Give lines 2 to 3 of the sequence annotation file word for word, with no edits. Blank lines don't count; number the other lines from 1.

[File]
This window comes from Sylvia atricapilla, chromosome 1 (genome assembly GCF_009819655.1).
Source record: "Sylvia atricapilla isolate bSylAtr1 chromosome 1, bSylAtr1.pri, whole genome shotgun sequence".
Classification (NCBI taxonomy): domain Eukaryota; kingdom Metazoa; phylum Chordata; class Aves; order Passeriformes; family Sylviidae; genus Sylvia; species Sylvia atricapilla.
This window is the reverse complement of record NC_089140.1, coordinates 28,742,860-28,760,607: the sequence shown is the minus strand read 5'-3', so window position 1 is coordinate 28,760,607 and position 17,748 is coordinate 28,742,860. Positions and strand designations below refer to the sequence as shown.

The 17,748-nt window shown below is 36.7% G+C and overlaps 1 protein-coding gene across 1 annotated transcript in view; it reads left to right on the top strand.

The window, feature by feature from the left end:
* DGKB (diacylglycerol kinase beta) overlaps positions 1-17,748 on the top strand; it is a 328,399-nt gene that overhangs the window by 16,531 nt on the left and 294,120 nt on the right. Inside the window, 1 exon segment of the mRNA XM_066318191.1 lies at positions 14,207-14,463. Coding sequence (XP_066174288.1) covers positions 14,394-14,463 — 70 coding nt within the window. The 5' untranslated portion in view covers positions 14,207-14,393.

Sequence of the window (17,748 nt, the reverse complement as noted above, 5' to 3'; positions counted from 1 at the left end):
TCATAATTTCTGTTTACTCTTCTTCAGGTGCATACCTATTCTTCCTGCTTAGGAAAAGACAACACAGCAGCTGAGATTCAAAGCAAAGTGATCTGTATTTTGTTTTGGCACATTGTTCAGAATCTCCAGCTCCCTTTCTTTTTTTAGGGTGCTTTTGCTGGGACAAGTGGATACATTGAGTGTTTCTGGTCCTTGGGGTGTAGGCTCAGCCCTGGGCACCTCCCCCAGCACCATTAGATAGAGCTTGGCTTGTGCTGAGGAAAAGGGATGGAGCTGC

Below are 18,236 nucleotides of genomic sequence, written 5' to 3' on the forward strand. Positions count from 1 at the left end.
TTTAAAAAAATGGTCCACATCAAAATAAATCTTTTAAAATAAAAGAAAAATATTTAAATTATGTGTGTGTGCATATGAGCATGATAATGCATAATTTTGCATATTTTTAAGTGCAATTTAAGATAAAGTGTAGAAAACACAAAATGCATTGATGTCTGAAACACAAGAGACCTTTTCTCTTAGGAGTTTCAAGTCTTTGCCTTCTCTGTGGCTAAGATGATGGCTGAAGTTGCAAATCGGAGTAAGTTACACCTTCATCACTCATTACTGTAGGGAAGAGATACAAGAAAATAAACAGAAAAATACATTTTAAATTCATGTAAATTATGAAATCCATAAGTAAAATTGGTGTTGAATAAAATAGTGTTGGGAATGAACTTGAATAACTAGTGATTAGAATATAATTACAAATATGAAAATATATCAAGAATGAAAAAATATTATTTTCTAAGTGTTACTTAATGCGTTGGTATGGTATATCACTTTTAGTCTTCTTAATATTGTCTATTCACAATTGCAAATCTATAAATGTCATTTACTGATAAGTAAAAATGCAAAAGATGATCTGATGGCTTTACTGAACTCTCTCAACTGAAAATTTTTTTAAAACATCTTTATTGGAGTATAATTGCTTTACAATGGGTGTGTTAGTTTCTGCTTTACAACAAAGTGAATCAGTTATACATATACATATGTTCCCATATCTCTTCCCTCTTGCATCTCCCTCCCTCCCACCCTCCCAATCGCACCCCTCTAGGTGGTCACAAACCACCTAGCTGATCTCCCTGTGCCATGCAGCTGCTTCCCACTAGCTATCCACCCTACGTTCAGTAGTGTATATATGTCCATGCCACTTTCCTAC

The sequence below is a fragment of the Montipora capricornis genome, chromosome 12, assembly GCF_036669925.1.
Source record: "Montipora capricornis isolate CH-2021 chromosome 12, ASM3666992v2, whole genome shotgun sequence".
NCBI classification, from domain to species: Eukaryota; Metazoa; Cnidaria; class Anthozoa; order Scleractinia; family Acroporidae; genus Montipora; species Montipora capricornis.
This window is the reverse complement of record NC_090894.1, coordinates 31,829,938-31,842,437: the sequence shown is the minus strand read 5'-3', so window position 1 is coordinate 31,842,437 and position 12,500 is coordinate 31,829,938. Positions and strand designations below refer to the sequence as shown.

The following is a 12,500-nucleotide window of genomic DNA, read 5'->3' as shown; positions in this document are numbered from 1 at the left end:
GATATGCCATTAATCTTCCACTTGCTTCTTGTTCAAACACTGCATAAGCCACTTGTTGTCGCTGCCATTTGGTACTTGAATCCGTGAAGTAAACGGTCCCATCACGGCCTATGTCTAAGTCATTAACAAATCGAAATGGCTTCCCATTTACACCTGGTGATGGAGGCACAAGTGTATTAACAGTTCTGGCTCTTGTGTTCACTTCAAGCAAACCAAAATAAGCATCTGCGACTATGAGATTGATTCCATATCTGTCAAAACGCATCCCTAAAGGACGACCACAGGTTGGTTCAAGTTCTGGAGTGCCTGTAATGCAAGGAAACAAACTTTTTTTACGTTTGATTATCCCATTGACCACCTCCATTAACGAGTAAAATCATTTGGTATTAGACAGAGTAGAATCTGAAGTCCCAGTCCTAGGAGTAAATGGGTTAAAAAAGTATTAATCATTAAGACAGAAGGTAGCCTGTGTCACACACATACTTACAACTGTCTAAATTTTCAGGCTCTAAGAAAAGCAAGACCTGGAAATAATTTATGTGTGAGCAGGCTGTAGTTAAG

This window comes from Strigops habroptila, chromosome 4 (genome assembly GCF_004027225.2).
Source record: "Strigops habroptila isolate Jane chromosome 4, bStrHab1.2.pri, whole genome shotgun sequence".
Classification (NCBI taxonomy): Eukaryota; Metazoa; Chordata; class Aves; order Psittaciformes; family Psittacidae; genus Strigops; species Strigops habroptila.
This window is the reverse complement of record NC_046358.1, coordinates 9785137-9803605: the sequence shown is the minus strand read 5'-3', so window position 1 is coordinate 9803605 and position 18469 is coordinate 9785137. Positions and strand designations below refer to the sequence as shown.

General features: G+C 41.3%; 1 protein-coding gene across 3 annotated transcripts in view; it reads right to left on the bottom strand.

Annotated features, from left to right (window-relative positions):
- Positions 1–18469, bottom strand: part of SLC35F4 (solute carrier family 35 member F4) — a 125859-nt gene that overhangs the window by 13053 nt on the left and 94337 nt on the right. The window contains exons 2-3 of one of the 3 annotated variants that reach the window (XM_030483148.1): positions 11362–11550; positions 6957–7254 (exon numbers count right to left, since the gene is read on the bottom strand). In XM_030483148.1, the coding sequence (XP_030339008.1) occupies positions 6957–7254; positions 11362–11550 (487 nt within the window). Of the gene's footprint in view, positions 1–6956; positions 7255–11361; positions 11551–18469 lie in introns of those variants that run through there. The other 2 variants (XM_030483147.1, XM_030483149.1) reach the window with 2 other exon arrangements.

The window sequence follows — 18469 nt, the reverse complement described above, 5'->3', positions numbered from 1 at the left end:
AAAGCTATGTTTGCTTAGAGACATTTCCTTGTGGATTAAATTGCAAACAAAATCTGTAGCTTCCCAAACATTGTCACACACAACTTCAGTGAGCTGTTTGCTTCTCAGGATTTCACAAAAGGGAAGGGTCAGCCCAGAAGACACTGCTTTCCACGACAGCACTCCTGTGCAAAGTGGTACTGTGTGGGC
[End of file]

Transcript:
Source record: "Sylvia atricapilla isolate bSylAtr1 chromosome 1, bSylAtr1.pri, whole genome shotgun sequence".
Classification (NCBI taxonomy): domain Eukaryota; kingdom Metazoa; phylum Chordata; class Aves; order Passeriformes; family Sylviidae; genus Sylvia; species Sylvia atricapilla.